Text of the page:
How to deal with separation anxiety in dogs
Dogs are pack animals in the wild, that have adapted to live socially alongside humans for thousands of years. For the dog you share your home with that means they may not be too happy about spending time alone. Many will be able to cope with it, at least for short periods, but others may show signs of separation anxiety.
What are the signs of anxiety in dogs?
The signs of separation anxiety aren’t always obvious. You may only find out that your dog is unhappy about being left alone when your neighbours let you know it won’t stop barking once you’ve left the house. Other signs that you might discover on your return include messing, and chew-marks on woodwork or items that contain your scent.
You might not immediately associate these signs with distress at being separated from you, as they happen when you’re out, but you should look out for changes in your dog’s behaviour as you get ready to go out. They will have learned very quickly your habits when preparing to leave the house – putting on shoes or a jacket, picking up keys, and may start to show anxiety as you get ready. This may take the form of following you around, seeking attention, panting, becoming vocal and even trying to block your path to the door. They may also be effusively happy when you return. Now this could just be normal dog behaviour, but there may be subtle indicators that something more is going on. For example, if your dog only eats food you left out before leaving when you return, this might be a sign they were too anxious to eat while you were gone.
It’s important not to punish your dog for this behaviour, however annoying it might be. It’s unlikely your dog would associate your punishment with something it may have done hours earlier, and all you may be doing is giving them new reasons to fear you going out without them.
How to help a dog with separation anxiety
There are any number of reasons why a dog may be prone to separation anxiety. There may be something that happens when you’re away every day, like the postman arriving, that unsettles them, a close animal companion may have passed leaving them alone for the first time, they may have become strongly attached to a specific person and struggle when they disappear, or it might simply be boredom. If you catch the behaviour early enough, before it becomes ingrained, you may be able to teach a young dog to get used to spending periods of time alone.
You’ll need to choose a room where your dog can be comfortable for a period of time. You might choose a utility room or the kitchen, as these tend to be spots where it’s easier to clean up any mess. The key thing is that’s it’s not somewhere you only put them when leaving, as they will start to associate it with isolation and become immediately anxious. Ideally you want to close this room off with a gate, rather than a door. Then your dog can see, hear and smell what’s going on outside the room. Put their bed and some toys in the room with them, and leave them in there for a while each day while you go about your business around the house. The idea is for your dog to become more relaxed with the idea of there being a little distance between you. After a while, you can increase the amount of time you leave your dog in this space, eventually spending part of that time out of sight and earshot. Once they seem comfortable with that, you can begin to leave them alone in the house for short periods. You might find leaving a radio on, tuned to a talk station, will help them feel more relaxed.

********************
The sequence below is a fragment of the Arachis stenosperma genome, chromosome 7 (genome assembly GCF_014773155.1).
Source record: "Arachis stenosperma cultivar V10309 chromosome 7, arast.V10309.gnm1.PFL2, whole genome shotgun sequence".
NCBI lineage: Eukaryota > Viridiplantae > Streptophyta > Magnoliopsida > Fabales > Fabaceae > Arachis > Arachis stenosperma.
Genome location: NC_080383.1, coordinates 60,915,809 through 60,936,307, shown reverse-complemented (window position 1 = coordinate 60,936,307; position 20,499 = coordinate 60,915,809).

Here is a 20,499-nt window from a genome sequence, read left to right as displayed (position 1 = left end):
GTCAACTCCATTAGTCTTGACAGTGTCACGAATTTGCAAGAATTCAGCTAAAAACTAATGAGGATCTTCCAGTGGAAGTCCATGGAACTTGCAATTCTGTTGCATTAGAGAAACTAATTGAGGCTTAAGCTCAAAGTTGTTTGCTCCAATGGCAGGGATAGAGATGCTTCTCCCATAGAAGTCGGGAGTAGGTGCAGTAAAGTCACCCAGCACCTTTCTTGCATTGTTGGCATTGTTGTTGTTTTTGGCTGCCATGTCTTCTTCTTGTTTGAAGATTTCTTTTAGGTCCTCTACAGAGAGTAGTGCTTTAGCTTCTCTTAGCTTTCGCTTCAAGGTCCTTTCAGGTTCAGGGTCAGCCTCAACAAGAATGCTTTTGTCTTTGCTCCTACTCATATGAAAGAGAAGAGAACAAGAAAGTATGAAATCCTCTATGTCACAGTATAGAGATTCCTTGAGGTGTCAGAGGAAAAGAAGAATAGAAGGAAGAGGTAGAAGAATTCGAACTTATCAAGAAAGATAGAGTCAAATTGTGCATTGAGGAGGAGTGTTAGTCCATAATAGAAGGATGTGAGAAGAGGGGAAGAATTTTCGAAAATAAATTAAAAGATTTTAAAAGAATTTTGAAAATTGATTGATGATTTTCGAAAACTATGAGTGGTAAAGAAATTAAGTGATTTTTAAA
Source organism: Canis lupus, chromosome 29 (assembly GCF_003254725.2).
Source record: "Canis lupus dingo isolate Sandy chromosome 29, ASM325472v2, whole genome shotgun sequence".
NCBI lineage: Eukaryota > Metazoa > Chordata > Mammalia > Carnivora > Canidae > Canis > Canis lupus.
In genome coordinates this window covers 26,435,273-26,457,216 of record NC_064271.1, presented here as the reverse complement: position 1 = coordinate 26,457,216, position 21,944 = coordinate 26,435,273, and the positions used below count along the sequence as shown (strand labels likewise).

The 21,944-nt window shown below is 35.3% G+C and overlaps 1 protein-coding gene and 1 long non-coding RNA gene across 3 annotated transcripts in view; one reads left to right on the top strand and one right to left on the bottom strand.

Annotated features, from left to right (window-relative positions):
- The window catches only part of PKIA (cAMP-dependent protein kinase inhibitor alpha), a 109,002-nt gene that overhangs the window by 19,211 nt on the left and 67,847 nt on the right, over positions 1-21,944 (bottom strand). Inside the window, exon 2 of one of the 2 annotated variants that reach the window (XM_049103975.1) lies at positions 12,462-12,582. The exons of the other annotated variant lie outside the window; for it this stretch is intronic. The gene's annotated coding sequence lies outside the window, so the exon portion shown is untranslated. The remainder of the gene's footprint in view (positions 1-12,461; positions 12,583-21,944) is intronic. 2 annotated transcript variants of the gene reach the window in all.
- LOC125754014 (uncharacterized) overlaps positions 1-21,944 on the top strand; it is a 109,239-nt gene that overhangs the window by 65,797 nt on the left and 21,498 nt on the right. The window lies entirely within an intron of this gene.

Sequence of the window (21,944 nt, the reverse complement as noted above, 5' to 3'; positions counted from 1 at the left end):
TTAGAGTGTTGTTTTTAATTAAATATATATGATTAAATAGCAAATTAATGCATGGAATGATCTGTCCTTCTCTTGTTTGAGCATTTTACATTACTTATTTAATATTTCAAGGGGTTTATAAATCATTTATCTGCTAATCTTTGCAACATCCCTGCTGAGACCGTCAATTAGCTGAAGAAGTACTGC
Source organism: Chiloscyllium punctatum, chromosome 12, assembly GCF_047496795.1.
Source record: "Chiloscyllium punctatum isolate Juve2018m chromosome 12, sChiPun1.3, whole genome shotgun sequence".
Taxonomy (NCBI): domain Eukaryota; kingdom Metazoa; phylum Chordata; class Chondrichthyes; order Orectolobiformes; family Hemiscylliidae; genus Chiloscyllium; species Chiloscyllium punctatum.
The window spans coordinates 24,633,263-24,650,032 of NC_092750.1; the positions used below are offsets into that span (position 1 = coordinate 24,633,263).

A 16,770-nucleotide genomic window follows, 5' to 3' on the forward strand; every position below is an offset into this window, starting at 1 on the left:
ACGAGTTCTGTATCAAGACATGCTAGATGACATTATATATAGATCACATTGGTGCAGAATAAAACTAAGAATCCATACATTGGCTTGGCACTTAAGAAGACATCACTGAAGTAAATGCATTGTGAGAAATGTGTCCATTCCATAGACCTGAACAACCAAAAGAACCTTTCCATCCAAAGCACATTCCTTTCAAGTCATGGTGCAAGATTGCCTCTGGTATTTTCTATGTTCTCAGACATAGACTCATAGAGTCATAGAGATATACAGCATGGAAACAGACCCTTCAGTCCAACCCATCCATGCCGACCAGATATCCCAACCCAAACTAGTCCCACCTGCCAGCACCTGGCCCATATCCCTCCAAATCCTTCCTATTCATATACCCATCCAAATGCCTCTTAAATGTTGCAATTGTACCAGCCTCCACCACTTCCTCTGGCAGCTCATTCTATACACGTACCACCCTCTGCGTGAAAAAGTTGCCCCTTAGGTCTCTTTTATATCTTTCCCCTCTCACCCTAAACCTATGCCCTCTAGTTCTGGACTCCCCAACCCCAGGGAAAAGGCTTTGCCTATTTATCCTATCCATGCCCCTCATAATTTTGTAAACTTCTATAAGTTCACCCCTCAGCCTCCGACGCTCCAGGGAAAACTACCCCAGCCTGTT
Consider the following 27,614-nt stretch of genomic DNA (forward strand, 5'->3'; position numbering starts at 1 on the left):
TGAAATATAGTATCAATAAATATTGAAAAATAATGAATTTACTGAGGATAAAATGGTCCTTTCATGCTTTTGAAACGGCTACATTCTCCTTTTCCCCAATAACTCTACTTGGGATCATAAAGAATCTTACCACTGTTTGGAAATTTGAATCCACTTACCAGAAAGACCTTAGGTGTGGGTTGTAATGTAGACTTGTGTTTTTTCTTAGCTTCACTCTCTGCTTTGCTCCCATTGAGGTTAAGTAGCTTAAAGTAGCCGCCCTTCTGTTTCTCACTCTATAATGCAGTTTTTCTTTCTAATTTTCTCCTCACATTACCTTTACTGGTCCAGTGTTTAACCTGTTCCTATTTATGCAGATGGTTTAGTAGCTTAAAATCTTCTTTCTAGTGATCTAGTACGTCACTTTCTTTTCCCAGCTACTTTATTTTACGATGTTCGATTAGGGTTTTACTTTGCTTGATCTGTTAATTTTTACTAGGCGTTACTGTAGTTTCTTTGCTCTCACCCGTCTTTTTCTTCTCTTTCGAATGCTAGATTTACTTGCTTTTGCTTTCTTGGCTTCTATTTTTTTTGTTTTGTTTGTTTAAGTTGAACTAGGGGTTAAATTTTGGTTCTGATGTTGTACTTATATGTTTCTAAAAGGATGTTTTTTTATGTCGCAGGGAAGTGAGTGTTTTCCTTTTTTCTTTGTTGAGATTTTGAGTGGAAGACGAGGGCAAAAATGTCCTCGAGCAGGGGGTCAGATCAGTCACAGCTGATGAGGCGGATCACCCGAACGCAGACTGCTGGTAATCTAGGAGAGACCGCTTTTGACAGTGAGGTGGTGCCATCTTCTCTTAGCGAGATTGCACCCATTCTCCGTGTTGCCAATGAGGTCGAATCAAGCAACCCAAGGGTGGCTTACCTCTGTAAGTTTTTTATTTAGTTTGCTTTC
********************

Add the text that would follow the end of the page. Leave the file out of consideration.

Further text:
It will take patience, but over the following days, with luck you should be able to extend the amount of time you spend away from home without causing your dog anxiety.
If this policy of slowly getting them used to separation doesn’t seem to be working, your dog may have deeper-seated behavioural problems, and you should seek professional help. Contact your vet first to make sure there are no medical problems, and they should be able to recommend a qualified behaviourist.
Pet Insurance could help with your unexpected vet’s bills
It’s not just behavioural problems that could send you to your local vet for help, and vet bills can mount up fast. You might want to consider pet insurance. While our Pet Insurance doesn’t cover routine veterinary visits or vaccinations, it can help you to cover the cost of unexpected bills when your pet needs treatment due to an accident or illness. (Please note we do not cover behavioural problems unless caused by or directly resulting from a valid illness or accident).